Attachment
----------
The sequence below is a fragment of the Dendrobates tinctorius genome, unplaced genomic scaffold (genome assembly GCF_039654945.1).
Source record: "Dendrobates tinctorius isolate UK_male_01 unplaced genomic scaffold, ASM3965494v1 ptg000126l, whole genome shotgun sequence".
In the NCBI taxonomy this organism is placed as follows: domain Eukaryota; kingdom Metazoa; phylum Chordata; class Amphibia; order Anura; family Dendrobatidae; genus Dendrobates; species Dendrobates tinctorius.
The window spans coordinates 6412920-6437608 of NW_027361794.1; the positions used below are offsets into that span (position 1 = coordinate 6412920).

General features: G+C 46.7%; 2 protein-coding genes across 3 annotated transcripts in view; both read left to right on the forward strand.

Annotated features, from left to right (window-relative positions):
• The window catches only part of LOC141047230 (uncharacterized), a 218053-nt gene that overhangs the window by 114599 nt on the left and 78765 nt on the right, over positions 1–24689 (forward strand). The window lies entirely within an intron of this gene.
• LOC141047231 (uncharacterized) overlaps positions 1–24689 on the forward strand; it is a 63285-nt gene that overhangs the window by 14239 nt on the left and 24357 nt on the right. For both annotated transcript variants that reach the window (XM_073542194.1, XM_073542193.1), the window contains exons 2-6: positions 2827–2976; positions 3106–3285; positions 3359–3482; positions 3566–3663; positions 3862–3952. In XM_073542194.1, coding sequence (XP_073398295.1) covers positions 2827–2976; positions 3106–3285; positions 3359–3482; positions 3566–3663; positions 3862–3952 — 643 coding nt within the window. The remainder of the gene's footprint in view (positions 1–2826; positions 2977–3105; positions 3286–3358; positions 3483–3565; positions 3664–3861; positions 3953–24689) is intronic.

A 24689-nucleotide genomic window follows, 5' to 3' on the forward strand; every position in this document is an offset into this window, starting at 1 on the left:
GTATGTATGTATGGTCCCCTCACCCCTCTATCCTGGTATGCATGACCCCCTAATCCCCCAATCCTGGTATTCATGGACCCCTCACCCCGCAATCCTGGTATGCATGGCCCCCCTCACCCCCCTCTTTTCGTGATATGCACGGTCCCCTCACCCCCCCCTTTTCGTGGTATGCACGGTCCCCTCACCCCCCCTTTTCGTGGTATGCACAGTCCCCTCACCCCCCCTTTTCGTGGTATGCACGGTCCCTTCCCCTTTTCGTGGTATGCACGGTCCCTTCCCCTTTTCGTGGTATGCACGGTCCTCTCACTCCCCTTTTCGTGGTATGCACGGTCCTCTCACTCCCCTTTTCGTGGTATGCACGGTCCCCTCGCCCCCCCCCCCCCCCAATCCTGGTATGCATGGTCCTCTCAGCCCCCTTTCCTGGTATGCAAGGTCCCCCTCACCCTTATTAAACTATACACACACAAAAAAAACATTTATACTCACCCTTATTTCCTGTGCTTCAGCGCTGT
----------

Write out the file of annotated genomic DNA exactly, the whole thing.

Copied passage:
The sequence below is a fragment of the Dendrobates tinctorius genome, unplaced genomic scaffold (genome assembly GCF_039654945.1).
Source record: "Dendrobates tinctorius isolate UK_male_01 unplaced genomic scaffold, ASM3965494v1 ptg000126l, whole genome shotgun sequence".
In the NCBI taxonomy this organism is placed as follows: domain Eukaryota; kingdom Metazoa; phylum Chordata; class Amphibia; order Anura; family Dendrobatidae; genus Dendrobates; species Dendrobates tinctorius.
The window spans coordinates 6412920-6437608 of NW_027361794.1; the positions used below are offsets into that span (position 1 = coordinate 6412920).

General features: G+C 46.7%; 2 protein-coding genes across 3 annotated transcripts in view; both read left to right on the forward strand.

Annotated features, from left to right (window-relative positions):
• The window catches only part of LOC141047230 (uncharacterized), a 218053-nt gene that overhangs the window by 114599 nt on the left and 78765 nt on the right, over positions 1–24689 (forward strand). The window lies entirely within an intron of this gene.
• LOC141047231 (uncharacterized) overlaps positions 1–24689 on the forward strand; it is a 63285-nt gene that overhangs the window by 14239 nt on the left and 24357 nt on the right. For both annotated transcript variants that reach the window (XM_073542194.1, XM_073542193.1), the window contains exons 2-6: positions 2827–2976; positions 3106–3285; positions 3359–3482; positions 3566–3663; positions 3862–3952. In XM_073542194.1, coding sequence (XP_073398295.1) covers positions 2827–2976; positions 3106–3285; positions 3359–3482; positions 3566–3663; positions 3862–3952 — 643 coding nt within the window. The remainder of the gene's footprint in view (positions 1–2826; positions 2977–3105; positions 3286–3358; positions 3483–3565; positions 3664–3861; positions 3953–24689) is intronic.

A 24689-nucleotide genomic window follows, 5' to 3' on the forward strand; every position in this document is an offset into this window, starting at 1 on the left:
GTATGTATGTATGGTCCCCTCACCCCTCTATCCTGGTATGCATGACCCCCTAATCCCCCAATCCTGGTATTCATGGACCCCTCACCCCGCAATCCTGGTATGCATGGCCCCCCTCACCCCCCTCTTTTCGTGATATGCACGGTCCCCTCACCCCCCCCTTTTCGTGGTATGCACGGTCCCCTCACCCCCCCTTTTCGTGGTATGCACAGTCCCCTCACCCCCCCTTTTCGTGGTATGCACGGTCCCTTCCCCTTTTCGTGGTATGCACGGTCCCTTCCCCTTTTCGTGGTATGCACGGTCCTCTCACTCCCCTTTTCGTGGTATGCACGGTCCTCTCACTCCCCTTTTCGTGGTATGCACGGTCCCCTCGCCCCCCCCCCCCCCCAATCCTGGTATGCATGGTCCTCTCAGCCCCCTTTCCTGGTATGCAAGGTCCCCCTCACCCTTATTAAACTATACACACACAAAAAAAACATTTATACTCACCCTTATTTCCTGTGCTTCAGCGCTGT